David Katsnelson, Senior Economist, Macroeconomics, RISI
Aug. 27, 2012
With US economic numbers showing an economy slowing or not growing quickly enough to generate growth sufficient to increase employment, speculation has again turned to whether the Federal Reserve will step in with another round of unconventional monetary easing -- QE3. Equities markets seem to believe that the Fed will provide more liquidity, rallying on bad news with the hope that it will be enough to spur the Fed to more action. However, we do not believe that the central bank will undertake another round of quantitative easing for a number of reasons, the primary ones being that it would do little to help the real economy and that the risks outweigh the rewards.
The data over the past few months have been rather mixed. Employment data for the second quarter, a key indicator for the Federal Reserve as promoting employment is one of their mandates, was very weak and increased calls for some type of action. July's employment report, on the other hand, showed strong growth in the headline number. Industrial production, as well as retail sales, had a very similar pattern, with very weak results in May and June followed by some strength in July. In general, most indicators are showing below-trend growth, but not a recession, and the economy is simply not bad enough to warrant additional support from the Federal Reserve.
More importantly, it is unclear how much of a positive effect previous unconventional Fed policy measures have had on the real economy, and it is even less clear what additional quantitative easing would accomplish. Having already pushed interest rates to zero, and with no practicable way to reduce them below that threshold, the idea behind QE was to increase the money supply by purchasing assets from banks with money that the Fed creates out of thin air. The banks would then loan out those excess reserves, money would start flowing in the economy again and economic activity would increase. Unfortunately, this has not worked out quite as it was planned. The supply of money in the system certainly increased, and banks' reserves swelled, but the second part of the plan -- to have that money start moving through the economy -- has been very slow in coming. Banks, whose balance sheets were seriously hurt by the 2008 financial crisis, simply took those greatly enlarged reserves and left them on deposit with the Federal Reserve to collect a risk-free 0.25% that the Fed was paying.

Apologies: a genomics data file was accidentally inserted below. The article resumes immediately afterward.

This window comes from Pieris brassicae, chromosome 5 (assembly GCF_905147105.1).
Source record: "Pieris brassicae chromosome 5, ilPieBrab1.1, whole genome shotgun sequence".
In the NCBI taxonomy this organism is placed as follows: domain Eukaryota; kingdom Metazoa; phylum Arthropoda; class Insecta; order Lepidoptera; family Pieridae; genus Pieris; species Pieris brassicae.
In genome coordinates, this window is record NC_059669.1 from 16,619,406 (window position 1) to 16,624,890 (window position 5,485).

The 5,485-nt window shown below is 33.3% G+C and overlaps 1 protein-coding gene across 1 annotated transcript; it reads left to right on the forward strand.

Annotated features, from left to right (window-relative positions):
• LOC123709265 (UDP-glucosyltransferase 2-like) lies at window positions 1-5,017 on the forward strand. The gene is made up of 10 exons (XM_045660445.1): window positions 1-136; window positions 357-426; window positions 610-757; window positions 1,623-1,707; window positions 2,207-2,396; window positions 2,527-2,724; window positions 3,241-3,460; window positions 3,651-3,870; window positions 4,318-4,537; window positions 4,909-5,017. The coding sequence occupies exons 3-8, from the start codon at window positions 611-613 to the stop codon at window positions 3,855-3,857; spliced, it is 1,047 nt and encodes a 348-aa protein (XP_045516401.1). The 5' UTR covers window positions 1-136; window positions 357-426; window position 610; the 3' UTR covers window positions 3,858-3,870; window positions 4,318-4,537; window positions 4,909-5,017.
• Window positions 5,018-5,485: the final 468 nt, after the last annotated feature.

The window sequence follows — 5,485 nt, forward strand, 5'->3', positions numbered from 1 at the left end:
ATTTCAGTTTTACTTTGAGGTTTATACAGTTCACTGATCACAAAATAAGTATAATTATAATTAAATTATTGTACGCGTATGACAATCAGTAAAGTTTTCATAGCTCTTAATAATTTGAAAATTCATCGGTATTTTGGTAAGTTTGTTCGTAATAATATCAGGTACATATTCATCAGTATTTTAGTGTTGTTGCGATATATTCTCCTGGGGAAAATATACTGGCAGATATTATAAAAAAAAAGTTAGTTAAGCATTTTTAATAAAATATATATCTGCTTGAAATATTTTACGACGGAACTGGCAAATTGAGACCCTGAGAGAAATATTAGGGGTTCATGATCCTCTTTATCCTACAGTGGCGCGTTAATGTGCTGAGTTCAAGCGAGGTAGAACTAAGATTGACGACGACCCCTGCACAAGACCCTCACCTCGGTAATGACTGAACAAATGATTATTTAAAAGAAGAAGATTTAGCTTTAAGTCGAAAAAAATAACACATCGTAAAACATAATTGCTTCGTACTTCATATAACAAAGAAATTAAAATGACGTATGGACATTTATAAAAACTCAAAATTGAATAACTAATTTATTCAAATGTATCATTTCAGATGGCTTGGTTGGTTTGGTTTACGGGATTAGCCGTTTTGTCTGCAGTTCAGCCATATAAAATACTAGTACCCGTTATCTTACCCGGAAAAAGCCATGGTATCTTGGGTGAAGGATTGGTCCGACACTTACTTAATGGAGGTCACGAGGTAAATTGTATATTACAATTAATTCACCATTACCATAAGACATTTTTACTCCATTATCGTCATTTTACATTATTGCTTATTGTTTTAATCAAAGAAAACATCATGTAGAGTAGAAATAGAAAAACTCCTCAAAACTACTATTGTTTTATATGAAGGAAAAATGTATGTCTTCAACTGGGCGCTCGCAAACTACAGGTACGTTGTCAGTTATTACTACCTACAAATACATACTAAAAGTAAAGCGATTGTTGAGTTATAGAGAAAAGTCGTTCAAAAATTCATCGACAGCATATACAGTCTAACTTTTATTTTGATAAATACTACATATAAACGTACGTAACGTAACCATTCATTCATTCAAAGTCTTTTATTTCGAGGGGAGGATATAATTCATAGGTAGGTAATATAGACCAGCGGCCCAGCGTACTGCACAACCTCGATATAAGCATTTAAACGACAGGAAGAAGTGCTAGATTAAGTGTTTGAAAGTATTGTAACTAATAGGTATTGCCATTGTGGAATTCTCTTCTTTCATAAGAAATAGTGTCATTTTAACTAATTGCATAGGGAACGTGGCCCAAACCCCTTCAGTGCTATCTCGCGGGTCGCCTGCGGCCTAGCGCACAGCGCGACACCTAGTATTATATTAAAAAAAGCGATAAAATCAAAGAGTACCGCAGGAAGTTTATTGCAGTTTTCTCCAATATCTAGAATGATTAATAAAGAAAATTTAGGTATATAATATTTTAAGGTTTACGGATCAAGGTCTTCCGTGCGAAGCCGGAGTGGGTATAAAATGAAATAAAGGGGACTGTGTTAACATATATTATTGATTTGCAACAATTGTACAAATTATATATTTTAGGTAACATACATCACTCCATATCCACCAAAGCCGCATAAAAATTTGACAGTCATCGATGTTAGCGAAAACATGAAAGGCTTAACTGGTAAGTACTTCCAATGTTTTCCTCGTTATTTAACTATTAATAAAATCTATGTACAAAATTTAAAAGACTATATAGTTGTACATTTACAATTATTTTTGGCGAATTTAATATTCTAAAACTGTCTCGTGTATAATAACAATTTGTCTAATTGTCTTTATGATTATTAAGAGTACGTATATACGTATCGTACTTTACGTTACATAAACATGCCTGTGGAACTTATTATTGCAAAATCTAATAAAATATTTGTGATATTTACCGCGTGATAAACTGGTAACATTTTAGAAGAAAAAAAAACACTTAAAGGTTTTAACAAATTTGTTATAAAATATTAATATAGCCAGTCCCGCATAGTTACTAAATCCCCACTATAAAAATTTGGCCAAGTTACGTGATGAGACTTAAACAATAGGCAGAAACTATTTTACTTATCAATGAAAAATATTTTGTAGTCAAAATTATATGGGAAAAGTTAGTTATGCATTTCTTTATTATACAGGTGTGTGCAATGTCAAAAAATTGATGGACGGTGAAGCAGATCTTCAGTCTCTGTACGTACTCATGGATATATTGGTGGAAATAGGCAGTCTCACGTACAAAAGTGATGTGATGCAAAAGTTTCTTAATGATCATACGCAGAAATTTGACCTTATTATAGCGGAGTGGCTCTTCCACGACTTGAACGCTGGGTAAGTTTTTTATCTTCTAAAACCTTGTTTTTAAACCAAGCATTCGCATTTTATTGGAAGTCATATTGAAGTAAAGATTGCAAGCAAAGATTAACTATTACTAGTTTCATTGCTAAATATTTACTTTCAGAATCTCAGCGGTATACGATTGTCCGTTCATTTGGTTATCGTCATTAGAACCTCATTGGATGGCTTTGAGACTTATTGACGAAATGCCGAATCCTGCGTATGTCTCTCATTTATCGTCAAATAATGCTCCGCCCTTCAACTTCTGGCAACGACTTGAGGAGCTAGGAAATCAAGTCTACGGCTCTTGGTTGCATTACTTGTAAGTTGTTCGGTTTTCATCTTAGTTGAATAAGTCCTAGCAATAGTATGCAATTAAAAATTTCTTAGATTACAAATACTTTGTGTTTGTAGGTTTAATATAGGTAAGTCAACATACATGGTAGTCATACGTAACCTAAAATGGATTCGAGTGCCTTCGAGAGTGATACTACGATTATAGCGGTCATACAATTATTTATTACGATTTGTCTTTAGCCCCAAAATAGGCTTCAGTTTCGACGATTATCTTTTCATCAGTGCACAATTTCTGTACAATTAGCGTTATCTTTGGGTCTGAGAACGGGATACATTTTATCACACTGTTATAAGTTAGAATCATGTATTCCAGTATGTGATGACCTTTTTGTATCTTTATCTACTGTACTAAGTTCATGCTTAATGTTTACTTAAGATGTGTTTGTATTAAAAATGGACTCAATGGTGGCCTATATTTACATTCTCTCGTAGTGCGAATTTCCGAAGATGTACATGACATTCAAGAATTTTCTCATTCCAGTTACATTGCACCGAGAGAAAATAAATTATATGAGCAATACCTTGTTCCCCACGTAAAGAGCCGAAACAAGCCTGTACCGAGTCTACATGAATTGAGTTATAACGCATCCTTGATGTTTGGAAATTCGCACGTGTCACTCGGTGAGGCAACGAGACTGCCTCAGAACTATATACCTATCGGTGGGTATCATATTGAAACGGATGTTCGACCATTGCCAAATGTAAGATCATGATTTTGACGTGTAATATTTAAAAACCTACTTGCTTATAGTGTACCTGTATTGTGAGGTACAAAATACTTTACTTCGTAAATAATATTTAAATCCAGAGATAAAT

Banks were, and continue to be, reluctant to lend, preferring to repair their balance sheets by collecting risk-free interest, however small, and businesses and consumers remain reluctant to borrow due to the uncertainty in the economy or in their own financial situations. In effect, the second component of QE -- the transmission mechanism whereby the money gets from banks to businesses and consumers -- is damaged. The clearest metric of this is the velocity of money -- the number of times one dollar is used to purchase goods and services. Since the financial crisis, this indicator has been falling dramatically, and at this point is the lowest it has ever been -- lower even than during the Great Depression -- even as excess reserves have risen and stayed at high levels. Given that money is simply not moving around the economy, it is difficult to see how just adding more money to the system will change this dynamic. Lowering market interest rates will also probably not have much of an effect. The 10-year US Treasury bond is currently trading with a yield of 1.85%, up from the July low of 1.43%. The idea that pushing down this rate by 25 basis points or so, which is an estimate of the effect of another round of quantitative easing, would spur consumers and businesses to borrow more is highly doubtful.
This is an excerpt from a full story that is available in RISI's Pulp & Paper News Service. Sign in to view full story. Not a subscriber? Try it free!
- David Katsnelson, Senior Economist, Macroeconomics, author of the Monthly Economic Commentary, works out of RISI's Bedford, Massachusetts, office and can be reached at firstname.lastname@example.org.